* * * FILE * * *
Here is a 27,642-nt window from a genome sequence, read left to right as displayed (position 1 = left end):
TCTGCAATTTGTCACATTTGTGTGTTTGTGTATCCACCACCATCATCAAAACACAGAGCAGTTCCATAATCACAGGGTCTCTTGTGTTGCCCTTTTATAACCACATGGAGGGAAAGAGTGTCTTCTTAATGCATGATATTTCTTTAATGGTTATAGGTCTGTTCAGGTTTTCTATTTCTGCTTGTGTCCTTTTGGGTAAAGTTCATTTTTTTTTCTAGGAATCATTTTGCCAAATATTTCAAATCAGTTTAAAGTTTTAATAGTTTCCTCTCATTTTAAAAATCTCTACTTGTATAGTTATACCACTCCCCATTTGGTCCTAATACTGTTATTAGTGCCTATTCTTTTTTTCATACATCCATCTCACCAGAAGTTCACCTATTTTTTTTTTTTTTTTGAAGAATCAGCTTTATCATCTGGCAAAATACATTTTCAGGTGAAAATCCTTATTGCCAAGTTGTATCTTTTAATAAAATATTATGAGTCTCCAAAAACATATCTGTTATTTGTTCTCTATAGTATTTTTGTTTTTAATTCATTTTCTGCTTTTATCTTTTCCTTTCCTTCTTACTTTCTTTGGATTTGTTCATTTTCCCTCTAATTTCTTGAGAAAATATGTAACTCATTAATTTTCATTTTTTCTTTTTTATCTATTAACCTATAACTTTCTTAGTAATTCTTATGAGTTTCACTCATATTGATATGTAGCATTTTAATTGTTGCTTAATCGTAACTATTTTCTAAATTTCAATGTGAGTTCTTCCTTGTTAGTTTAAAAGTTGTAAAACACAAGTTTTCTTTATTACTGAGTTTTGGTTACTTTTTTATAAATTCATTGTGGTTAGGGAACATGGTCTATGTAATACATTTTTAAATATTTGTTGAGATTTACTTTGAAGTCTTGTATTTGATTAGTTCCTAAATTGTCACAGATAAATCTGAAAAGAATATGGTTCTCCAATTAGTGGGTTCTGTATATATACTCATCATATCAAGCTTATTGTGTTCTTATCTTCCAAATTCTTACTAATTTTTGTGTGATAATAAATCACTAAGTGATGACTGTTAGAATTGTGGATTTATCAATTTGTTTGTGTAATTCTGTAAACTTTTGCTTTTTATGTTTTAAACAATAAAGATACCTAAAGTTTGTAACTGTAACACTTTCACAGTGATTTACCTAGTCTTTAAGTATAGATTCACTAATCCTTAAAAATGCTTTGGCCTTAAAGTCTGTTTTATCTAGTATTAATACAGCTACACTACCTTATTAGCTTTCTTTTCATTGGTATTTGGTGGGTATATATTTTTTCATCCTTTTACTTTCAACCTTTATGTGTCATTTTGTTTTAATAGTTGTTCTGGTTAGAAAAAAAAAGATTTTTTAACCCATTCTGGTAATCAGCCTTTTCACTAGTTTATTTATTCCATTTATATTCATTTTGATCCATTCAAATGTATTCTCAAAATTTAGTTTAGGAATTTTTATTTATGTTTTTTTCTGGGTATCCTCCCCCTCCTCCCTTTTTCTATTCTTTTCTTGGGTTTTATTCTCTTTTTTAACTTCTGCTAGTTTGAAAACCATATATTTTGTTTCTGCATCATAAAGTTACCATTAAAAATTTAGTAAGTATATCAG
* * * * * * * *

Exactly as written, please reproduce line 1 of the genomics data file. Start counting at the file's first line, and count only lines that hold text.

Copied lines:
Here is a 27,642-nt window from a genome sequence, read left to right as displayed (position 1 = left end):